by Joel Davis

Photos by Skip Ford

Mouse over photos for captions

Skip Ford of Stonecraftsman Services brings 52 years of experience and old-world artistry to the job. Skip has been a loyal Braxton-Bragg customer for several years. “When I build a business relationship, I like to stick with people I trust. It may be an old-fashioned way of doing business, but for me it is about mutual respect and trust.”

Ford hand-cut and installed this fieldstone flag floor in a mortar bed, the old-school way. The special project was for his friend Dave Croteau, owner of ( See Slippery Rock Online story on StoneYard, Sept. 2012)

Ford hand-cut and installed this fieldstone flag floor in a mortar bed, the old-school way. The special project was for his friend Dave Croteau, owner of ( See Slippery Rock Online story on StoneYard, Sept. 2012)Based in Hillsboro, New Hampshire, Ford started his career as an 18-year-old apprentice tile and marble setter’s helper in Boston, Mass. What he learned in those days was invaluable, he said. “Today you couldn’t learn the things we learned then. We did Olympic swimming pools, we did skyscrapers in Boston. Everything was different in those days. Everything was mud work. It was really not like today at all. It was quite amazing.”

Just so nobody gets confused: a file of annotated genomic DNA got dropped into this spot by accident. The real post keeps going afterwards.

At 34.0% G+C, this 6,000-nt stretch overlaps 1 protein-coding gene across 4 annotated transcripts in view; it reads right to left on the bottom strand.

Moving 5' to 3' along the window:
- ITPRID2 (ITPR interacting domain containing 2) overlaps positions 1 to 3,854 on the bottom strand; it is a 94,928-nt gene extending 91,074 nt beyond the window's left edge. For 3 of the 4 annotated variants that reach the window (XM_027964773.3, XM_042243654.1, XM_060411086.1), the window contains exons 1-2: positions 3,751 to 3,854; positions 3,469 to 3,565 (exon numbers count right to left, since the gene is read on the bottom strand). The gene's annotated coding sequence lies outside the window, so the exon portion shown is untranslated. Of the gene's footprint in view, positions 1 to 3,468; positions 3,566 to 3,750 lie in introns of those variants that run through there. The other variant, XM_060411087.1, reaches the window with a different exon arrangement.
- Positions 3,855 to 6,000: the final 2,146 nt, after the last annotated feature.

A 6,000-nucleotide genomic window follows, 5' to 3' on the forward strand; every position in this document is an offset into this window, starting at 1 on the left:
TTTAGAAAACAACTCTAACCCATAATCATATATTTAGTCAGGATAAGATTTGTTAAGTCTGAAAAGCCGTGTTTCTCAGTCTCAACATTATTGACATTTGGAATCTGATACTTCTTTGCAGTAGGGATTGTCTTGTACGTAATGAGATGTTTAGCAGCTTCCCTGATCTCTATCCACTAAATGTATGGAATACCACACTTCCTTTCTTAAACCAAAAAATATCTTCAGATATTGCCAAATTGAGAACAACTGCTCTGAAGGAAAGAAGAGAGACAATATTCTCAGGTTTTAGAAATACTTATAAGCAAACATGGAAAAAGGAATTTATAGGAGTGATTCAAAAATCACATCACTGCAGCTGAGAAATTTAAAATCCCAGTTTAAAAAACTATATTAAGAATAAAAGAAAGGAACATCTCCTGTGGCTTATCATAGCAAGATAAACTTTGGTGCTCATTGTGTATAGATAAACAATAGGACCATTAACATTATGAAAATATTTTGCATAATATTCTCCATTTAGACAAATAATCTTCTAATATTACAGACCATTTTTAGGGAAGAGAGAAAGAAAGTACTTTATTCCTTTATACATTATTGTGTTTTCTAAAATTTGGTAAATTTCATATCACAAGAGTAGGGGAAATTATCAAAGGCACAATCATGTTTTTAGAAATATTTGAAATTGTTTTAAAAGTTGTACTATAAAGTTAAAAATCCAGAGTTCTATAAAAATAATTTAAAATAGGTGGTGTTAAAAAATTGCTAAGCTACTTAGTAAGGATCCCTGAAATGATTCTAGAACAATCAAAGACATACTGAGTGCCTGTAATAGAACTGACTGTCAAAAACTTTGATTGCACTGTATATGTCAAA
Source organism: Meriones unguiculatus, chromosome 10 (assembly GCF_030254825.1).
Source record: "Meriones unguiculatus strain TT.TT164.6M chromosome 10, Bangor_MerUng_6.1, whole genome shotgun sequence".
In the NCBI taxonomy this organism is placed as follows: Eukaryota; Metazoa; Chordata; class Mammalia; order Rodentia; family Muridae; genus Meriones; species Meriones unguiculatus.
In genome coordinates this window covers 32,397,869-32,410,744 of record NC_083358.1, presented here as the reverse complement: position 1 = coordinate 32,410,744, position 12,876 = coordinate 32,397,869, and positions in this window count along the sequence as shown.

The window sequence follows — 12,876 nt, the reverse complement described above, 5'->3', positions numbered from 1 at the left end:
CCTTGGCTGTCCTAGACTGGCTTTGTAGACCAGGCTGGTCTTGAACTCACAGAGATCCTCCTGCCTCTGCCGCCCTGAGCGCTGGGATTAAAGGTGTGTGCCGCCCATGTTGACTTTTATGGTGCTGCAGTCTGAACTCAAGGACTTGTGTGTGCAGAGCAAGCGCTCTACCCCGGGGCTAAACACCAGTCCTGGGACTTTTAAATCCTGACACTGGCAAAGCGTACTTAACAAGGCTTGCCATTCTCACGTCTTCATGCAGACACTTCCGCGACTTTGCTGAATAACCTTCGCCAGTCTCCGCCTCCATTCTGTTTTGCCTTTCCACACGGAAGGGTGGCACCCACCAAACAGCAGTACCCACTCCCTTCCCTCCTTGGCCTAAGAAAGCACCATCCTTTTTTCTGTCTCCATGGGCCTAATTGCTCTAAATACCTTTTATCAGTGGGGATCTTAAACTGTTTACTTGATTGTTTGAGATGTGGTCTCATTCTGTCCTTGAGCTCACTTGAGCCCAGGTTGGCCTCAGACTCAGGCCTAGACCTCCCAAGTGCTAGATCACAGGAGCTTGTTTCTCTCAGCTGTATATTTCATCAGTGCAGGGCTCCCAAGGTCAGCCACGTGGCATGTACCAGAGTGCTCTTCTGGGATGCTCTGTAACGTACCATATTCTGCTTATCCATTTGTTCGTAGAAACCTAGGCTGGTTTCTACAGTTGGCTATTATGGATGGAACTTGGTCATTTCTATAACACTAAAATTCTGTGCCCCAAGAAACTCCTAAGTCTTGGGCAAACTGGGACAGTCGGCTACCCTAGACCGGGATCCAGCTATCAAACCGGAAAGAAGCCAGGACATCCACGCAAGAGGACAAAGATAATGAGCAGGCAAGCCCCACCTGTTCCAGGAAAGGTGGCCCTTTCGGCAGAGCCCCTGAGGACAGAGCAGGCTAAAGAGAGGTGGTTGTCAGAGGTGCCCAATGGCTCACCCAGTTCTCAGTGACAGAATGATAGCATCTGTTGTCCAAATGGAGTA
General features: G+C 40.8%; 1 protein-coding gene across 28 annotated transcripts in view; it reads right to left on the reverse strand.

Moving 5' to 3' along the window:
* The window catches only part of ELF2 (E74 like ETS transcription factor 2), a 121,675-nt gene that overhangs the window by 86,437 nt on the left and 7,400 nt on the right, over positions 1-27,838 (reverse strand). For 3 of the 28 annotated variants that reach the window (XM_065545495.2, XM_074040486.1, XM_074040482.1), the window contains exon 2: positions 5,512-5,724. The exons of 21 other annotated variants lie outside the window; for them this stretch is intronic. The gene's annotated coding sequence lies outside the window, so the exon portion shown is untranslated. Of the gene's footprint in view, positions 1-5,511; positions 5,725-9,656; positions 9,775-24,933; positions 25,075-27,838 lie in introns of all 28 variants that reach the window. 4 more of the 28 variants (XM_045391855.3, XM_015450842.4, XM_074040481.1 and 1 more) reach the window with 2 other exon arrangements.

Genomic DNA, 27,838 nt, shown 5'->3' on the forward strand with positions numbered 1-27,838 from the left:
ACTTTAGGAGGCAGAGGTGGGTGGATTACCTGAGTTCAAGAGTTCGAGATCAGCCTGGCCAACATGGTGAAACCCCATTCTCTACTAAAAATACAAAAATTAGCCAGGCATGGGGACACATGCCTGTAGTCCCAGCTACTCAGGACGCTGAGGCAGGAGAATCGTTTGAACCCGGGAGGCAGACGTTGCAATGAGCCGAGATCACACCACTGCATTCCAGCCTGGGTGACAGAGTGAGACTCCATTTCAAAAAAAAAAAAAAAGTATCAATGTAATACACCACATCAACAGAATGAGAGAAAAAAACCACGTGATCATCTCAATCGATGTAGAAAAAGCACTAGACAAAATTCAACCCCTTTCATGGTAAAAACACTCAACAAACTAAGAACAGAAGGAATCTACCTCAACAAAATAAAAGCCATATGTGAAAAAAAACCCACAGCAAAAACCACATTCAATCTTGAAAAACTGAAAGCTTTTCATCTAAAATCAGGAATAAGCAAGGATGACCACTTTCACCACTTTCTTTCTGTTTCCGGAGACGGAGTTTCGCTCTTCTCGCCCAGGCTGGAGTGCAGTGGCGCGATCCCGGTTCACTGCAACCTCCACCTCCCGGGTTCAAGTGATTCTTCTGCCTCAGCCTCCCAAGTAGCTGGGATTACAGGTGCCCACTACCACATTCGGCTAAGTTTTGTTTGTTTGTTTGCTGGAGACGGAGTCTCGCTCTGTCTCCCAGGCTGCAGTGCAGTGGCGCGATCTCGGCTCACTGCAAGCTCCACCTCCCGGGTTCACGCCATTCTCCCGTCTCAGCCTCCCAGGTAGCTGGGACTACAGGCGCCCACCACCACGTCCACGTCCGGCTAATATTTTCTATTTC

About one nearly four-year-long project at Squam Lake in NH, Ford said, “Everything was custom made for that job, even the tiles. We started with four blocks of Tapistry Granite taken from the same section of the quarry to insure the range of colors would stay the same throughout the project. It was an intensive and lengthy training period working with men who really new their trade. “In those days, there were only 200 tile and marble and terrazzo workers in New England on union books. They were real craftsmen. It was different than it is today. It took a long time to become a tile man.”

But the long training period has paid off, Ford said. “That is why I’ve been so successful. I have a lot of skills that the younger guys today don’t even know about.”

By mud work, Ford means the techniques of setting tile in the days before sheetrock when craftsmen would have to lay down an inch of plaster over wire frames before placing the tile. “We put them on while the mud was wet,” he said. “That was the standard for the industry in those days. I remember when they invented cement board. We couldn’t believe how it simplified installation.”

Occasionally, Ford will still turn back to the old ways. He’ll sometimes lay tile for floors with the mud method.

If a ceiling requires curves or arches, he’ll go back to mud work. “I use the old method to float the ceilings, float the curves, make the curve out of wire and scratch board and mud.”